Assuring himself that the General was asleep, he called a council of his bosom companions and told them the status of things. It was unanimously decided to steal the keg, and Kirwin hauled it out from the end of the tent and rolled it down into a near-by ravine, where his thirsty companions were in waiting, like young eaglets in the absence of the motherbird. They made shorter work of the liquor than I can of the story, and all got patriotically drunk.

In the morning, when General Tyler looked for an " eye-opener," he was surprised to find the keg missing. Ascertaining the name of his guard the night before, he sent for Kirwin. The latter was still drunk when he entered the tent, but cleared himself, after denying all knowledge of the whereabouts of the keg, by saying, "General, Mosby must have stolen it." General Tyler smiled and dismissed him.

A few days after, when the men were on dress parade, Kirwin had a place in the front rank, but was now sober. As General Tyler marched down the line, in review, Kirwin endeavored to avoid the keen, searching eye, but to no purpose, for the General stopped directly in front of him, and said, with a smile, "Hello, Mosby, what are you doing here?" He passed on, while Kirwin remained severely quiet.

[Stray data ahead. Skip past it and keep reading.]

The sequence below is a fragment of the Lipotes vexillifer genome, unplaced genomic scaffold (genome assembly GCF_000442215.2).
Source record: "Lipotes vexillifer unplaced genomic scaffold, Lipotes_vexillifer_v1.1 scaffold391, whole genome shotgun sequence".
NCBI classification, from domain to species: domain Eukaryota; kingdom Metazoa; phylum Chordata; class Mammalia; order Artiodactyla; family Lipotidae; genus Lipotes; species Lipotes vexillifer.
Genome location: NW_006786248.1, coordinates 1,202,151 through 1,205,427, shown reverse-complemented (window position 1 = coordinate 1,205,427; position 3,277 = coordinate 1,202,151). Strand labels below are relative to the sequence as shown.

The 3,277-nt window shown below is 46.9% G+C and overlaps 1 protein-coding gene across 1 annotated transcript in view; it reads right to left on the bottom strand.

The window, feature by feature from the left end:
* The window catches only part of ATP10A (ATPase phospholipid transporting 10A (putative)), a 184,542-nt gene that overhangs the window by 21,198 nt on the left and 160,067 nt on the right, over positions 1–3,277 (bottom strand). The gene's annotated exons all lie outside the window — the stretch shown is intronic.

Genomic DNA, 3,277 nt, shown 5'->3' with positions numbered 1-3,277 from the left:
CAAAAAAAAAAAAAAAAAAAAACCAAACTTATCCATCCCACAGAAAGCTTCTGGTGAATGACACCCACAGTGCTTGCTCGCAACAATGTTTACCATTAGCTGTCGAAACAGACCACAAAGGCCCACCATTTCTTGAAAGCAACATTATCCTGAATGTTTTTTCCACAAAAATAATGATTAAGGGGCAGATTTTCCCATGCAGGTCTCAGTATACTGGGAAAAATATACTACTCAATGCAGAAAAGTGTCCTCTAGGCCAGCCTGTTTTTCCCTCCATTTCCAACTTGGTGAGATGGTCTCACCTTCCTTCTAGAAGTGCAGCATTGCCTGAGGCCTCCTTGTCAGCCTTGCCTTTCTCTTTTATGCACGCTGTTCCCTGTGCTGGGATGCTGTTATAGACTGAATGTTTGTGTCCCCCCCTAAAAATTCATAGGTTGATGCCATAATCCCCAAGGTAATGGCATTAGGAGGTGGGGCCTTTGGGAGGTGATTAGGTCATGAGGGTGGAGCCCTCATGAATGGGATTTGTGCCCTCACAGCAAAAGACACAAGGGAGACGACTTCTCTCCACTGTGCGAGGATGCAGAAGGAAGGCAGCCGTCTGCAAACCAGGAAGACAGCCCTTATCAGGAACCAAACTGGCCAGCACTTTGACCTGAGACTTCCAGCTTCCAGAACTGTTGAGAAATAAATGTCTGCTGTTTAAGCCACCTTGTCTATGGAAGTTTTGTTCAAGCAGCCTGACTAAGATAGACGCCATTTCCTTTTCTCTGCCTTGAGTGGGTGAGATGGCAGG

1st Lieutenant
Mar 16, 2016
On the morning of 28 October 1862, the side-wheeler Caroline was steaming from Havana to Mobile with a cargo of munitions when she was sighted by USS Montgomery. The Union gunboat immediately set out in pursuit of the stranger, beginning a six-hour chase. When Montgomery pulled within range of Caroline, she opened fire with her 30-pounder Parrott rifle and expended 17 shells before two hits brought the quarry to.

Two boats from the blockader rowed out to Caroline and one returned with her master, a man named Forbes, who claimed to have been bound for the neutral port of
Matamoros, Mexico, not Confederate Mobile. "I do not take you for running the blockade," the flag officer, with tongue in cheek, replied, "but for your damned poor navigation. Any man bound for Matamoros from Havana and coming within twelve miles of Mobile light has no business to have a steamer."